Enjoying The Nutcracker and its history

love-opera-victoria-bakerLast Christmas I saw the Washington Ballet’s version of The Nutcracker. It was the best version I’ve ever seen.

It was two days before Christmas and the energy in the theater was electric. I’ve never felt an audience so ecstatic about what was happening on stage!.

It was an all-American Nutcracker set in 1882 Georgetown with cherry blossoms all over the stage and George Washington himself as the Nutcracker! Septime Webre did the choreography and it was magical, it really will lift your spirits. I can’t recommend it enough, if you can catch one of their performances you’ll be glad you did! For more information log onto www.washingtonballet.org

But it really doesn’t matter which version of this classic ballet you see because each has something unique to offer. Over 100 years old, The Nutcracker Ballet was first presented at the Mayinsky Theatre in St. Petersburg, Russia, on December 17, 1892. Peter Tchaikovsky, the famous Russian composer, was commissioned by mastermind choreographer Marius Petipa to compose the ballet; the musical score was based on Alexandre Dumas’s adaptation of E.T.A. Hoffman’s tale The Nutcracker and the Mouse King.

Like all masterful works of art, the first production of The Nutcracker was a failure. Neither the critics nor the audience liked it. Even though Czar Alexander III was delighted with the ballet, The Nutcracker was not an overnight success. Tchaikovsky himself did not much like the ballet.

He reportedly wrote to a friend that the music he was writing was not as good as the music for his previous ballet, Sleeping Beauty. Tchaikovsky may not have loved his own music but generations of ballet goers have fallen in love with his melodies countless times.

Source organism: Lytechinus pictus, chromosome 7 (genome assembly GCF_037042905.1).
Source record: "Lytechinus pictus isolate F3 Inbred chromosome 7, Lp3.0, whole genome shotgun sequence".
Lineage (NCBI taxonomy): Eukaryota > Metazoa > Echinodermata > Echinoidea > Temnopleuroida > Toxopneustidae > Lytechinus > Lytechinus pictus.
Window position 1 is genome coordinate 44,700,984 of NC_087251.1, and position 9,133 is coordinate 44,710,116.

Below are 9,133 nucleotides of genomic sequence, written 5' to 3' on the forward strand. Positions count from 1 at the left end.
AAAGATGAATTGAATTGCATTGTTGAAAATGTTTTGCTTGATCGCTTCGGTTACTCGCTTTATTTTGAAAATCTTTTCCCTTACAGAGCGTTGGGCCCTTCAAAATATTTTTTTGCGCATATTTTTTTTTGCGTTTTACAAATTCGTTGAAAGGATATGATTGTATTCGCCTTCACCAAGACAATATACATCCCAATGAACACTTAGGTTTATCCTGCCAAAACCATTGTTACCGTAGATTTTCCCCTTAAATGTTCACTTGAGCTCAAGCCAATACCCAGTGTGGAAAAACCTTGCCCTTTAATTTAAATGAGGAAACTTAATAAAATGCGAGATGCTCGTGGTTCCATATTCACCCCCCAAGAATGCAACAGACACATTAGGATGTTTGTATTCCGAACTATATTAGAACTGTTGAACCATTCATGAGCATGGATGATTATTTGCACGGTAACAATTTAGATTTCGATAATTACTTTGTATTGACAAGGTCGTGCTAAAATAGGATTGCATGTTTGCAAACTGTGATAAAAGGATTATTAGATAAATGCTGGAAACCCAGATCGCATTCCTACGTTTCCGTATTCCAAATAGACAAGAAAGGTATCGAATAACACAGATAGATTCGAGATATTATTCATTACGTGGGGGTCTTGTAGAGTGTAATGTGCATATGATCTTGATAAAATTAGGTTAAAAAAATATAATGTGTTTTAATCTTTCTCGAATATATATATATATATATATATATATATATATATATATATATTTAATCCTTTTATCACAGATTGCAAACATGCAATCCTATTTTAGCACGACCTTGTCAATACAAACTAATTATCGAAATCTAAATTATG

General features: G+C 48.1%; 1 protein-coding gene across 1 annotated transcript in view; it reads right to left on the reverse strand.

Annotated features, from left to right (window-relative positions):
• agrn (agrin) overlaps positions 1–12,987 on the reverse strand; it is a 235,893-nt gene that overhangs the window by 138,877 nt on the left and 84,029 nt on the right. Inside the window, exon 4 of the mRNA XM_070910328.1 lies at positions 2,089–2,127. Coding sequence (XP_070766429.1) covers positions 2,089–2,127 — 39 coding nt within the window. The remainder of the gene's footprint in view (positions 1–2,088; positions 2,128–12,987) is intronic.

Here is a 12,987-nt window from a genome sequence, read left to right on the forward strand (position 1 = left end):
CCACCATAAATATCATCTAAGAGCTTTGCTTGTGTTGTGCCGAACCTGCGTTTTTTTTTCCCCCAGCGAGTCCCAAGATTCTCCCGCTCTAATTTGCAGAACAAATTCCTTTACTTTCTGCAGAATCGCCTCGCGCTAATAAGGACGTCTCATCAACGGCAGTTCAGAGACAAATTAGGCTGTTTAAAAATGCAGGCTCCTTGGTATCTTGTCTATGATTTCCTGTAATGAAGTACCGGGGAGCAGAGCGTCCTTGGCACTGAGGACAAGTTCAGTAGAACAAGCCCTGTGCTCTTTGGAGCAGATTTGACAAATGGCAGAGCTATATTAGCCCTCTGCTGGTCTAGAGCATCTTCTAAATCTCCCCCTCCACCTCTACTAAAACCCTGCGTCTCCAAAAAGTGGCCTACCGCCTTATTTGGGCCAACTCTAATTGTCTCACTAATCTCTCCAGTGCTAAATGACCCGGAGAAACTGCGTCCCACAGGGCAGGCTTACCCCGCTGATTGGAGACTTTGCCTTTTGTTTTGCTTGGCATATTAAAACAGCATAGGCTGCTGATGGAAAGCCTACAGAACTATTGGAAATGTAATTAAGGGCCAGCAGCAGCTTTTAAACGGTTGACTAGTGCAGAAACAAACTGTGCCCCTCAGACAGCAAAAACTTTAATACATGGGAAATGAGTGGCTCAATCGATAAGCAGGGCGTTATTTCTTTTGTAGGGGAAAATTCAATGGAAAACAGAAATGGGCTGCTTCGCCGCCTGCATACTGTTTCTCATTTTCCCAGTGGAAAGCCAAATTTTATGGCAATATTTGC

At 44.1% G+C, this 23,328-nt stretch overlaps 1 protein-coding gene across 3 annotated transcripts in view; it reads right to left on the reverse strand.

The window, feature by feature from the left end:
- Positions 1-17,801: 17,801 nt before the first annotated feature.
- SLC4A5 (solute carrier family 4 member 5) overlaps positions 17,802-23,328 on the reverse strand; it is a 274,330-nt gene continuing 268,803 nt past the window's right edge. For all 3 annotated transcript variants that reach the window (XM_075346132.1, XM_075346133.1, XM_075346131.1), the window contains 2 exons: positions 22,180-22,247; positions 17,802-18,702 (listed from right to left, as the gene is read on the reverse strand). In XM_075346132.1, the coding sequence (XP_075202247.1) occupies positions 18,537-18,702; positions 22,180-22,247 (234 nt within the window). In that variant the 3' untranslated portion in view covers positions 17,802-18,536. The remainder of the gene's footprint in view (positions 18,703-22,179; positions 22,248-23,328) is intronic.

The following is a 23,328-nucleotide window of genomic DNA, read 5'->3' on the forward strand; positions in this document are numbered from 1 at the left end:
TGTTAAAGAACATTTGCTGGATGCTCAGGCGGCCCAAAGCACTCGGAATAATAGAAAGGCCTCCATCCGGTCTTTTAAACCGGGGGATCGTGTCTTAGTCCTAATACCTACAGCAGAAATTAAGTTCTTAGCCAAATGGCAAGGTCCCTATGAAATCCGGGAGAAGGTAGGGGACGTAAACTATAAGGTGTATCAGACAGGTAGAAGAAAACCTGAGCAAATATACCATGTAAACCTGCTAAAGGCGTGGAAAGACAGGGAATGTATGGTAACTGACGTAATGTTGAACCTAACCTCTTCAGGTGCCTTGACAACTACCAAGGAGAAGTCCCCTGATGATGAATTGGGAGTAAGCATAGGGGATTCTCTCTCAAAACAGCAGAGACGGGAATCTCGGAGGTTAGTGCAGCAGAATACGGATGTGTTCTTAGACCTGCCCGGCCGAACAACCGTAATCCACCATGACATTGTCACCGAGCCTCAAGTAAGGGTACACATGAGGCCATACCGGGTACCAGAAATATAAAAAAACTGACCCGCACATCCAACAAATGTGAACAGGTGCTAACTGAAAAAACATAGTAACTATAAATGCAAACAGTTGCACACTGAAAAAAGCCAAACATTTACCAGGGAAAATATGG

Despite all this, the ballet gained popularity with future productions, especially in the United States. The first U.S. performance was by the San Francisco Opera Ballet in 1944. By changing a few characters, infamous choreographer George Balanchine brought new life to The Nutcracker. His 1954 production for the New York City Ballet popularized the ballet, establishing it as a classic holiday tradition.Many of the versions of The Nutcracker performed today are based on the original version created by George Balanchine.

Take your children to see The Nutcracker or make it a romantic evening at the Ballet, just remember that this is a classic work of art you’ll never grow tired of…it’s like the Mona Lisa, we never get bored of her! We love the Nutcracker for all the reasons we love Christmas- it brings the child out in all of us. And just for a little while it becomes alright for us to believe in fairy tales and miracles.

If only we could make the Holiday spirit last all year round.


Victoria Baker, of Greenwich, is an opera singer. Winner of many prestigious competitions, she has performed and worked with distinguished artists all over the world (notably at Lincoln Center). Should you have any questions that deserve answers and may be in print please call 203-531-7499 or e-mail [email protected]

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